A significant increase in the pace of foreign currency accumulation at the Reserve Bank of Australia (RBA) over the past three months has attracted plenty of comment and analysis, even though it amounts to a mere blip in the country's foreign exchange flows.
It has been called everything from passive intervention to targeted money printing by local analysts, who attribute the A$1.3 billion ($1.35 billion) pile-up in foreign currency holdings at the RBA since August to purchases of Australian dollars by an "old-fashioned" central bank that prefers dealing directly with counterparts rather than via a broker.
Glenn Stevens, RBA governor, indicated that theory is probably correct in his answer to an audience question after a speech on Tuesday in Melbourne: "Let's say that was customer business that we decided to keep on the balance sheet because the prices seemed attractive to do that at this time."
By choosing not to offset the inflows via purchases of Aussie dollars in the spot market, the RBA has highlighted not only an important shift in global reserve allocations but also the difficulty central banks face in dealing with these powerful currency flows.
Australia's standing as one of only seven countries rated 'triple-A' with a stable outlook by all three major international rating agencies has made it an increasingly popular choice for central banks and sovereign wealth funds looking to diversify their holdings away from the U.S. dollar and the euro. A relatively high official cash rate of 3.25 per cent is a further attraction.
(Read more: Why Hedge Funds Like the Australian Dollar)
The Aussie's popularity with foreign central banks is set to solidify with its inclusion from next year in statistics handed to the International Monetary Fund by reserve-holding nations. David Marsh of the Official Monetary and Financial Institutions Forum says this seemingly "innocuous" move marks a new era in world money: the shift to multi-currency reserves.
"The technical-sounding measure, reflecting the growing diversification of the world's US$10.5 trillion of reserves, is likely to exert wide-ranging impact on world bond and equity markets," he says. The IMF estimates the U.S. dollar and euro make up 61.9 per cent and 25.1 per cent respectively of global central bank currency reserves.
The effects, of course, have already been felt in Australia. Offshore investors currently hold more than three quarters of outstanding Australian government securities and the Aussie has remained above parity against its U.S. counterpart in spite of falling commodity prices, slowing global growth and the RBA lowering the cash rate by 150 basis points since last October.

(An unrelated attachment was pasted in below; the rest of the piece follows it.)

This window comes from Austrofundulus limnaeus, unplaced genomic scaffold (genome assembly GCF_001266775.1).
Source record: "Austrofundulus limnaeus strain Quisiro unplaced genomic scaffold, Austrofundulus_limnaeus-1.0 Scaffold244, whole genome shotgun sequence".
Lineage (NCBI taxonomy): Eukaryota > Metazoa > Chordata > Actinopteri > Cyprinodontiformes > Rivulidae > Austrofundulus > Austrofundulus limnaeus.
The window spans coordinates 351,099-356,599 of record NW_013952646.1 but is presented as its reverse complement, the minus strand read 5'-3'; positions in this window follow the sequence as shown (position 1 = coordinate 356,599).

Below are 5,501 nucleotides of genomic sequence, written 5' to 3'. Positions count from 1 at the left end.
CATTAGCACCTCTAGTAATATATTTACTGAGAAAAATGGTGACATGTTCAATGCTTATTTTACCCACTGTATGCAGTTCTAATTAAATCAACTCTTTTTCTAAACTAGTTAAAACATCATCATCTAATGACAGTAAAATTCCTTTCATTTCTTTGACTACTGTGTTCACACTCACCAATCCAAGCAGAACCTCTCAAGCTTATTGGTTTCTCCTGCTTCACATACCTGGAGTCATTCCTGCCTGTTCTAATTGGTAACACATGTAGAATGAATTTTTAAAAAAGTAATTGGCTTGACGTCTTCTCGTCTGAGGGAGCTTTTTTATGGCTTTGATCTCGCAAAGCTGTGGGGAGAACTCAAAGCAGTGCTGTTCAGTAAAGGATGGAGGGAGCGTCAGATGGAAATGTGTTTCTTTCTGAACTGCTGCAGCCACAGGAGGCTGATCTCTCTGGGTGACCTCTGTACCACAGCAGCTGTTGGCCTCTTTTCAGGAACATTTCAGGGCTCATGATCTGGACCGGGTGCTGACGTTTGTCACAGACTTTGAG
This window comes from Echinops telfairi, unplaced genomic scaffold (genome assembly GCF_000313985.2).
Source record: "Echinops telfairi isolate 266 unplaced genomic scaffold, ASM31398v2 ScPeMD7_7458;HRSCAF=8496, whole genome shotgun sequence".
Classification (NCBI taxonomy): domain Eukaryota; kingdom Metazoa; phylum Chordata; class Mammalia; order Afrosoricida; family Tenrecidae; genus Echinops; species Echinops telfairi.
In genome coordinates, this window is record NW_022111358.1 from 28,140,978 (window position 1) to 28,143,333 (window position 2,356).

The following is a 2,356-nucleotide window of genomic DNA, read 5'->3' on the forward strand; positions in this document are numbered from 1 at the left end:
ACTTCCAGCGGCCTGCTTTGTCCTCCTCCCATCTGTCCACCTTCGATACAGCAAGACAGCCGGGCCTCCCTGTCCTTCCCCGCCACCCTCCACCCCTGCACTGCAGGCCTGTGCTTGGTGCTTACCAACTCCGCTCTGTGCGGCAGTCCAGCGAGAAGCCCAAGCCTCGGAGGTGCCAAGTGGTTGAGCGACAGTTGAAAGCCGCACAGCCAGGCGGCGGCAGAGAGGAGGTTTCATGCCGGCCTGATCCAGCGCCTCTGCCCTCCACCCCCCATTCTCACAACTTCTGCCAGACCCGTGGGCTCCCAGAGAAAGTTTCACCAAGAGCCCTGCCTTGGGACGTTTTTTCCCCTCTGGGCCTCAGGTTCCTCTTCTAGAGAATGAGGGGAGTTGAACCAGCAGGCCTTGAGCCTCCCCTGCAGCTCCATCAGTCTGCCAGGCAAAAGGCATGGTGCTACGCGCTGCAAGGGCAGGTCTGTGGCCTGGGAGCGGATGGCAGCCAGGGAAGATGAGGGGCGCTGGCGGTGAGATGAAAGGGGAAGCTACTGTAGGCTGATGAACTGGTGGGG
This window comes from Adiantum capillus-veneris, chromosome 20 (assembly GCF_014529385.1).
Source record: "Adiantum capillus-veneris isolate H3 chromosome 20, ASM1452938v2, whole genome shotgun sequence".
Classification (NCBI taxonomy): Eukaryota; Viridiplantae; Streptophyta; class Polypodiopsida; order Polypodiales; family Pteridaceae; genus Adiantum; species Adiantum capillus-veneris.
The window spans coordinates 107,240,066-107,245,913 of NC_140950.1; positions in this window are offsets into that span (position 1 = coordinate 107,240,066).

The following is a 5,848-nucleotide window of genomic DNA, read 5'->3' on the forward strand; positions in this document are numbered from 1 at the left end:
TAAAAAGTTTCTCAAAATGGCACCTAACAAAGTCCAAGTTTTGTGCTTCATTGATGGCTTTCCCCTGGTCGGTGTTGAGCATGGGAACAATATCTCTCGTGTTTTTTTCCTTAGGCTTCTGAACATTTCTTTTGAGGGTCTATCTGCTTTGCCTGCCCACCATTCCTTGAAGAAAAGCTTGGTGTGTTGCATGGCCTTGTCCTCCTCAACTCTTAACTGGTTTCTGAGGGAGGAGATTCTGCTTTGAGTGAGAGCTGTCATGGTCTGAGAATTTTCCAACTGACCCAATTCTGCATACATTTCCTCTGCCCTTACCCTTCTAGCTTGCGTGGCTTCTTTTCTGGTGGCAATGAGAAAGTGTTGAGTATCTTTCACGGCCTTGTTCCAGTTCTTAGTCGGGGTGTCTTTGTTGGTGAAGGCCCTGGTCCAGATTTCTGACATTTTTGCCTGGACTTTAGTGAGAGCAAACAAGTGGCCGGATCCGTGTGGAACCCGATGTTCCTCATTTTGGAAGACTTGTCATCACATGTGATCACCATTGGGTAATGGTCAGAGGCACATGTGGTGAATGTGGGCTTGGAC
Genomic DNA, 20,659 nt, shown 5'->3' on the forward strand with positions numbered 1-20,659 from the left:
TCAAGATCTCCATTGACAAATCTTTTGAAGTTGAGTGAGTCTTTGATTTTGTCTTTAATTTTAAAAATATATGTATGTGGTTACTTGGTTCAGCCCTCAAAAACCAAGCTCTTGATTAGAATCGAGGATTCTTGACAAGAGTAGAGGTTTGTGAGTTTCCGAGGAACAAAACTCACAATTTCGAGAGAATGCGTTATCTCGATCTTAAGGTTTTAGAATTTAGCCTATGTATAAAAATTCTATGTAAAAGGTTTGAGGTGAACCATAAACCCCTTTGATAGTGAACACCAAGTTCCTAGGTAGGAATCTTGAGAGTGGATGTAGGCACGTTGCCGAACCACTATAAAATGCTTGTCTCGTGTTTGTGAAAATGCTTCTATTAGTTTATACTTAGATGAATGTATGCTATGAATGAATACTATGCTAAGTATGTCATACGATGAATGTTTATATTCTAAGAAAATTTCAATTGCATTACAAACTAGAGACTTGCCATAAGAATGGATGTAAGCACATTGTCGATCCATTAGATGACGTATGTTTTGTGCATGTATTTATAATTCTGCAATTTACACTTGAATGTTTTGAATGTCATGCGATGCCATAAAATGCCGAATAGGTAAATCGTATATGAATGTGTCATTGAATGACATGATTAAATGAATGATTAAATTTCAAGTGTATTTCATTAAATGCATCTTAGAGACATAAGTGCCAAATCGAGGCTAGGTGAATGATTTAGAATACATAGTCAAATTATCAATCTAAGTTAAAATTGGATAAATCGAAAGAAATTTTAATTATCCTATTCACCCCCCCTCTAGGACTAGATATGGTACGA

Indeed, the RBA governor this week expressed surprise that the Aussie had not "declined much" given that Australia's terms of trade – the ratio of export prices to import prices – peaked more than a year ago. The Aussie has averaged US$1.030 since moving to trade above parity with its US counterpart for the first time over two years ago.
The strong Aussie is creating problems for large swaths of the Australian economy, including the all-important resources sector, where large mining and gas projects are facing spiralling costs.
Chevron, the U.S. oil company, is expected to confirm in the next couple of weeks that costs at its Gorgon liquefied natural gas (LNG) project, Australia's biggest-ever resources development, have ballooned by more than A$20 billion to A$60 billion in part because of the high Australian dollar. Analysts say a second wave of LNG projects worth an estimated A$150 billion are under threat if costs cannot be controlled.
Analysts say that by choosing not to offset the recent foreign exchange inflows and letting them pile up on its balance sheet, the RBA is signalling its unease with the strength of the currency and reminding investors that it does have the ability to act, albeit in a limited way.
"The RBA is not actively attempting to influence the level of exchange rate. But by electing to reduce additional demand for the currency in the market, it is 'leaning against' the [Australian] dollar's appreciation," says Andrew Salter, FX strategist at ANZ in Sydney.
To bring the exchange rate down in any material way would require overt intervention, says Mr Salter. He thinks that is unlikely because the RBA is aware of its balance sheet limitations and the credit risk of investing in U.S. dollars or euros compared with the Aussie.
In any case it is not clear that the Aussie is so overvalued that direct intervention, for example, could be justified given that Australia's terms of trade remain at a historically high level. At a recent appearance before the House of Representatives in Canberra, Mr Stevens said the Aussie was probably overvalued but not dramatically so: "We're not talking 20 cents' worth."